When you are living with someone with a Mental Illness the thought of entertaining family or friends can feel over whelming and very stressful, especially if they are due to stay a while.
This is particularly true if your loved one needs a certain routine, things in a particular place or done a certain way.
There are periods during the year which naturally lend themselves to having occasions where family or friends come to stay for a few nights or perhaps longer.
If you have children, childcare can be particularly challenging, and you may have your parents or in-laws staying with you to look after your children whilst you go to work.
It doesn’t matter how much you love your guests, when you have people under your roof if can be a very stressful time.
It maybe that they know about your loved one’s challenges and perhaps they don’t. Either way the extra pressure placed upon the family unit can be immense.
Here are some survival tactics.
If your loved one needs a certain structure prepare for how you will accommodate this with others in the house.
Do you need to plan for a certain timetable or having things in a particular place? For example, Perhaps allocating your guests a specified area of the house in which they can relax and have their own space would be helpful. During this time prepare your loved one for this area being out of bounds if untidiness upsets them.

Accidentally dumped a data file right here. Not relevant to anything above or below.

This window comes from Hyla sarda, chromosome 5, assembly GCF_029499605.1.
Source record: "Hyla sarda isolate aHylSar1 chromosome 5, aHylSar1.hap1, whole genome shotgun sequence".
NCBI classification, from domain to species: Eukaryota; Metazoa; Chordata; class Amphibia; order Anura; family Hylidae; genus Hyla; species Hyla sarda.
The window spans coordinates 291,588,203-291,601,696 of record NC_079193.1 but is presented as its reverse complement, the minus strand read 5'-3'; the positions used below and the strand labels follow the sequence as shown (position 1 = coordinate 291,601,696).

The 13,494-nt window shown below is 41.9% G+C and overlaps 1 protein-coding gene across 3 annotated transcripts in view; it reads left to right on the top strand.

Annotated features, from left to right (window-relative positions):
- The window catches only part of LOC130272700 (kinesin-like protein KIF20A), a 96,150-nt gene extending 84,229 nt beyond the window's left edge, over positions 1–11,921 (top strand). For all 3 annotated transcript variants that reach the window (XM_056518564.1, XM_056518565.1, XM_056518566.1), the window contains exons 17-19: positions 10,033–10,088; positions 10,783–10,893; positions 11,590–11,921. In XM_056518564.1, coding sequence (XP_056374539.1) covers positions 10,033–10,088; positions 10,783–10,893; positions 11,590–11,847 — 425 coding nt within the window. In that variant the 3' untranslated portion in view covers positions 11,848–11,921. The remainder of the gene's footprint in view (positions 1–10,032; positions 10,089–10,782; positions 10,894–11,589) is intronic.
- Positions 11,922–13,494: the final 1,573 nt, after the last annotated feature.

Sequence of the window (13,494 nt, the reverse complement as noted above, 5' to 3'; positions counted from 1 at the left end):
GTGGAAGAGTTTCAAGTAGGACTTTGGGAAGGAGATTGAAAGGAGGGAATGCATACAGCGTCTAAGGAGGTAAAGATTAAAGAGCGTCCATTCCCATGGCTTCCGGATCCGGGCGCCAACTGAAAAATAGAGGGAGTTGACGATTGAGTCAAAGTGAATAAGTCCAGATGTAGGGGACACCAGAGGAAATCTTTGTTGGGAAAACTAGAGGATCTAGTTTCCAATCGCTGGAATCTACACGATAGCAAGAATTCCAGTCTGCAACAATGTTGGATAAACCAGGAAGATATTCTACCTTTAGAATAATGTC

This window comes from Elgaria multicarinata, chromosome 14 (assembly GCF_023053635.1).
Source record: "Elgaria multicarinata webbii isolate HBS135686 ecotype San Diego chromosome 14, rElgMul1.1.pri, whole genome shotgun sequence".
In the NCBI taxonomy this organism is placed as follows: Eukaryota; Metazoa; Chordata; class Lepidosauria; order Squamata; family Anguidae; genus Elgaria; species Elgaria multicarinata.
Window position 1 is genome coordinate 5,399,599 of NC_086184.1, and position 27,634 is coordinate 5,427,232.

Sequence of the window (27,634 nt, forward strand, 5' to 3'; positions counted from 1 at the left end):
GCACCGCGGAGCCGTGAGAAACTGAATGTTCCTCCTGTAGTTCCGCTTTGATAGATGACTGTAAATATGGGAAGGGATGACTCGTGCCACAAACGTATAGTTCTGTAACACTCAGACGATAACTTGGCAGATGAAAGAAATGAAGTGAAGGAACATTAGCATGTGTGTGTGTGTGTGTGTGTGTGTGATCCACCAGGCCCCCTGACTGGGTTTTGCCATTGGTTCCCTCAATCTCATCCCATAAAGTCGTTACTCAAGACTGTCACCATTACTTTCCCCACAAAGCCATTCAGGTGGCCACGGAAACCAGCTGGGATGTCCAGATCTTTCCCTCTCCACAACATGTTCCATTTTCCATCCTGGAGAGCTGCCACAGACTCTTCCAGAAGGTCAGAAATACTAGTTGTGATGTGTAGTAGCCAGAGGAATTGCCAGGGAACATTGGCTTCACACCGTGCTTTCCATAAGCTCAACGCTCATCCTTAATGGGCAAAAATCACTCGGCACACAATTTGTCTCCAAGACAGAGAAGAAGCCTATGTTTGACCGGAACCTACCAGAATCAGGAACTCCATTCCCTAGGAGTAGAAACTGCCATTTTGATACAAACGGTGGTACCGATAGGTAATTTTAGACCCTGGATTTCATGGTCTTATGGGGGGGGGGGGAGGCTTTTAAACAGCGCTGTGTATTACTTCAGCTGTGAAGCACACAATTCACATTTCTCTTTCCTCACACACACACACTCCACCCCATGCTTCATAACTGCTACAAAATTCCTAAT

Define the house rules. Etiquette dictates that when you are in someone else’s home you adopt their house rules. This is often easier said than done, particularly if its parents who are coming to stay.
Parents or In-Laws often bring their own structure and preferences with them. If this isn’t something you can accommodate then it is best to find a way to explain that under your roof the house rules need to be respected. Again, this is particularly important if your loved one’s illness is affected by changes to these rules.
Unfortunately, these conversations can create conflict, however the conflict may be preferable to the impact on your loved one’s wellbeing.
It may be easier to have these conversations on neutral ground rather than in your home.
Give and take or pick your battles
When there are more people living together than usual, there must be give and take. It is important to recognise when you should speak up and when to just let it go.
If you are in a state of stress the small things can start to bother you.
Try and recognise that these are small things and don’t try to address them, let them go if you can as they don’t matter. It’s the big things that compromise your family values and rules which you need to address.
If you try and address everything you will create conflict but more importantly you will exhaust yourself and end up becoming more stressed.
Get your own space and time to decompress
You still need to be a Rock to the person you love and meet the needs of your day to day life, so if it becomes too much when you have guests to stay; get your own space!
Don’t be afraid to excuse yourself and go for a walk, shut yourself in your bedroom and read, anything which gives you some time away and time to decompress.